In exploring the research question, to what extent, if any, does an online clinical facilitate professional growth, a common theme emerged: an active role in collective experiences. Evidence of professional growth seemed to be linked consistently with the unique and transformative role of active verses passive participation in clinical observations. As a community of observers, participants were able to subsume an active role in a collective learning community. Traditional, isolated field experiences were redefined by the creation of a collective viewing space for shared observations of social studies classrooms. This finding sets WiTL apart from other clinical experiences.

Furthermore, this notion of a shared learning experience emerged as an outcome of active engagement in a collective, synchronous discourse during online observations. As a community of observers, participants were able to see beyond the scope of their knowledge and experiences by drawing upon the collective voice and the expertise of mentor teachers and course facilitators, resulting in a collective interpretation of classroom experiences.

We describe these subthemes as Widening the Aperture. By aperture, we infer from the data that WiTL opened the scope of what was seen within the classroom and participant understanding of content-specific methodology through a collective process of interpreting social studies teaching and learning in action. To explain our interpretations, we present descriptions and examples of the two subthemes that define how WiTL broadened clinically based learning experiences.

A Community of Observers. Responses from participants in the WiTL study indicated that a multitiered and interwoven theme of collectiveness existed on the part of all participants that resided within the opening that the project created between the observer and the observed. This sense of collaboration and sodality was expressed among participants of all levels, teacher mentors and candidates alike, permeating the mullioned roles that are assumed in traditional clinical experiences.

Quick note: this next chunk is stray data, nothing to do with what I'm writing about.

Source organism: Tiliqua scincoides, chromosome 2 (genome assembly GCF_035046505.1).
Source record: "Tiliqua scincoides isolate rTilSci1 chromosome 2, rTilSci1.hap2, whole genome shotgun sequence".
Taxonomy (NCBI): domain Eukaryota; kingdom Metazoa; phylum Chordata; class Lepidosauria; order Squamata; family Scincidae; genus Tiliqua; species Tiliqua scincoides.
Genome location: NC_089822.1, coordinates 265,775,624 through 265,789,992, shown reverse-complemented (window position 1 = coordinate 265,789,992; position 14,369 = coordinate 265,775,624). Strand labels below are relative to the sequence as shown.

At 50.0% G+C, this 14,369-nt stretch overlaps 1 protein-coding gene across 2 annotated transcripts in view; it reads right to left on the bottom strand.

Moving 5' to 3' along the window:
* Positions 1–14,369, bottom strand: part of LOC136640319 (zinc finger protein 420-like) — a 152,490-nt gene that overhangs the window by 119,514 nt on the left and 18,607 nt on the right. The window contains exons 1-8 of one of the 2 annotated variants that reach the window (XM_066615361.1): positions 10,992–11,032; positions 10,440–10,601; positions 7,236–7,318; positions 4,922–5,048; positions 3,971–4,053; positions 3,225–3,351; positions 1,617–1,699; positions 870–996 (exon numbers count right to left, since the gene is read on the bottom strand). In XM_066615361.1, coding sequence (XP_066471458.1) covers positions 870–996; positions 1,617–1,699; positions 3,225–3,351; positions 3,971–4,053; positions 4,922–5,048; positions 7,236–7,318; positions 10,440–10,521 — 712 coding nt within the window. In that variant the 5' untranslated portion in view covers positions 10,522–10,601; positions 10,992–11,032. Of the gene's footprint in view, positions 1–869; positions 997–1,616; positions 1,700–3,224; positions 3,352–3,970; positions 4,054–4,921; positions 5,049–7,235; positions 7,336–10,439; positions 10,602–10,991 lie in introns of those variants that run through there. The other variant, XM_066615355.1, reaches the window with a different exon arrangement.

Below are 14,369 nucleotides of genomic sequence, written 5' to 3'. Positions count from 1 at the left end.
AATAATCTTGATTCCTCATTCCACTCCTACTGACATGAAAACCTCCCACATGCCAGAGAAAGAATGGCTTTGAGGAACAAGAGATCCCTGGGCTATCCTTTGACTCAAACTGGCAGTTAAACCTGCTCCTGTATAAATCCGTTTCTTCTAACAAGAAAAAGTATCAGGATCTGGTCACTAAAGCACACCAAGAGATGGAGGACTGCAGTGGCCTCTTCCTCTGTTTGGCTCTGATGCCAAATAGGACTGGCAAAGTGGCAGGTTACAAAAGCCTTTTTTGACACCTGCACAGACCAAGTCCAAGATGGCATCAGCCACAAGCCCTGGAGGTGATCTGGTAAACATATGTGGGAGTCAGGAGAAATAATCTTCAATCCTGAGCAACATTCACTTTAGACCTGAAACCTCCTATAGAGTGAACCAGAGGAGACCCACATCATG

Analysis of the synchronous and asynchronous debriefings showed that in many instances, the university supervisor was able to contextualize the observations within the course discussions and readings. The instructor frequently directed candidate attention during text chats to examples of “student focused, constructivist learning,” “teacher as facilitator of learning,” and “culturally relevant pedagogy.” Examples of specific reference to pedagogy, such as “how the teacher guided students in annotated text to gather evidence and formulate interpretations,” were also noted to prompt collaborative connections. The collective dialog and shared observations created a unique community of learners not present in typical methods clinical experiences.

An onsite a methods instructor or graduate assistant was able to guide conversation in the debriefings to ensure its relevancy to the university coursework. For example, during one observation of a high school history teacher, the university instructor requested that the teacher mentor discuss interactive notebooks he used in his class as a means of supporting students in organizing class materials, notes, and assignments and as a model for methods text readings. In addition, instructors were able to direct candidates to the types of instructional approaches they were observing. For example,